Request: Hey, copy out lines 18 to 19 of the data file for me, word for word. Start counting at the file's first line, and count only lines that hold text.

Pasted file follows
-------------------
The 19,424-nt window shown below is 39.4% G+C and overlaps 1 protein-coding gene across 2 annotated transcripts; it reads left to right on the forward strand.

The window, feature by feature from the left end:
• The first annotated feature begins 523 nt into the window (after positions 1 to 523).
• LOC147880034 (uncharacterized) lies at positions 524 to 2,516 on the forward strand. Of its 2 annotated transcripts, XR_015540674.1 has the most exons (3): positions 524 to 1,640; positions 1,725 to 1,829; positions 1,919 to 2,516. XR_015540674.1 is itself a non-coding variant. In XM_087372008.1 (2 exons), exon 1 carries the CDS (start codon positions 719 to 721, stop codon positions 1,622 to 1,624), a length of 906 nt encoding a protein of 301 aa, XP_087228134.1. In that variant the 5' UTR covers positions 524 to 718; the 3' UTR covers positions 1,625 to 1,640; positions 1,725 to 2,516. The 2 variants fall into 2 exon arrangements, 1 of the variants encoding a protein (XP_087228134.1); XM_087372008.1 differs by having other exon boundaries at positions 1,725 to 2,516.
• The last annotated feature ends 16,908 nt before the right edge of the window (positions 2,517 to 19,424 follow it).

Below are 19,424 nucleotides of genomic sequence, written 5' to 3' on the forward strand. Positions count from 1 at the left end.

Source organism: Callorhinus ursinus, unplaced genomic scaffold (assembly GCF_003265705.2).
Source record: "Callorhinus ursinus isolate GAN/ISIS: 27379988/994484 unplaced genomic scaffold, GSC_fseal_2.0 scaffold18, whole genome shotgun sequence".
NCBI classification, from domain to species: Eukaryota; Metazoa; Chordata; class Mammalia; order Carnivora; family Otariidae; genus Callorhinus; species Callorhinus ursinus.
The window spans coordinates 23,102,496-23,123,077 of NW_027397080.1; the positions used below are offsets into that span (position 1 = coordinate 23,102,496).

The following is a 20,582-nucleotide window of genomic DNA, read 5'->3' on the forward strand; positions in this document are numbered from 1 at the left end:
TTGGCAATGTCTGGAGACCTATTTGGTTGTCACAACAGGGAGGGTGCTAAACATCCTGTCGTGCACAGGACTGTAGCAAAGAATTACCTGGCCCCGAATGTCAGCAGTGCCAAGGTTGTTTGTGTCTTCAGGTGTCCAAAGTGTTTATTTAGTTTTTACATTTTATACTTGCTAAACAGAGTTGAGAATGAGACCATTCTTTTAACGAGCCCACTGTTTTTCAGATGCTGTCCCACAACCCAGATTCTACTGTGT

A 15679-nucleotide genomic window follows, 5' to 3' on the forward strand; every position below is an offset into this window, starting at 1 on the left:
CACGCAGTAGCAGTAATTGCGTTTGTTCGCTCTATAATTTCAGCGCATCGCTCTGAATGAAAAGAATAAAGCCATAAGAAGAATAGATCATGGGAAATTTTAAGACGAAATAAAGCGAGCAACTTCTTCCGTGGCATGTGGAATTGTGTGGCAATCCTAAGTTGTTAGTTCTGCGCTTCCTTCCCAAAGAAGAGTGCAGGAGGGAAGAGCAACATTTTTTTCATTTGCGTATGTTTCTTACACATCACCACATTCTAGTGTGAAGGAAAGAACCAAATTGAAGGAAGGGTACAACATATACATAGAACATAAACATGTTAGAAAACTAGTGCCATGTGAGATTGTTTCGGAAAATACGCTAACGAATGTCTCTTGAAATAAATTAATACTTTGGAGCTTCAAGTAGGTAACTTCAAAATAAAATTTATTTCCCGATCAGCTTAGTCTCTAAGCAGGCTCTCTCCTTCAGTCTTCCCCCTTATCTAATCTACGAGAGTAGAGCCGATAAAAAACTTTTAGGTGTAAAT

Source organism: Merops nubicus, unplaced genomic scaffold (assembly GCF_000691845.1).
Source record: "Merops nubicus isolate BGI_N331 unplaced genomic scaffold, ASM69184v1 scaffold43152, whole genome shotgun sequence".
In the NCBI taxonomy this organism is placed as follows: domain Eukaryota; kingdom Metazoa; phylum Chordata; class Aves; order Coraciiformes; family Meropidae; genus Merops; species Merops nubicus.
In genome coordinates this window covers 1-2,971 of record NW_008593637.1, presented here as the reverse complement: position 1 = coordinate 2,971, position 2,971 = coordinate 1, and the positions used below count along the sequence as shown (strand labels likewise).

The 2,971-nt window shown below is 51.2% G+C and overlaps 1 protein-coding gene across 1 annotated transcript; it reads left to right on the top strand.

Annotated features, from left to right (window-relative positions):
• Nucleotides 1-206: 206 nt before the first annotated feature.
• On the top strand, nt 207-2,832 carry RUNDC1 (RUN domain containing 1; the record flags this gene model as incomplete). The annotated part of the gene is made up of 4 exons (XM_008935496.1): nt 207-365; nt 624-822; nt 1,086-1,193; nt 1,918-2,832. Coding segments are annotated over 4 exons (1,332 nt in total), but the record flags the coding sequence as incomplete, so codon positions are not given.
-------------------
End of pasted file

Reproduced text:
In genome coordinates this window covers 1-2,971 of record NW_008593637.1, presented here as the reverse complement: position 1 = coordinate 2,971, position 2,971 = coordinate 1, and the positions used below count along the sequence as shown (strand labels likewise).

The 2,971-nt window shown below is 51.2% G+C and overlaps 1 protein-coding gene across 1 annotated transcript; it reads left to right on the top strand.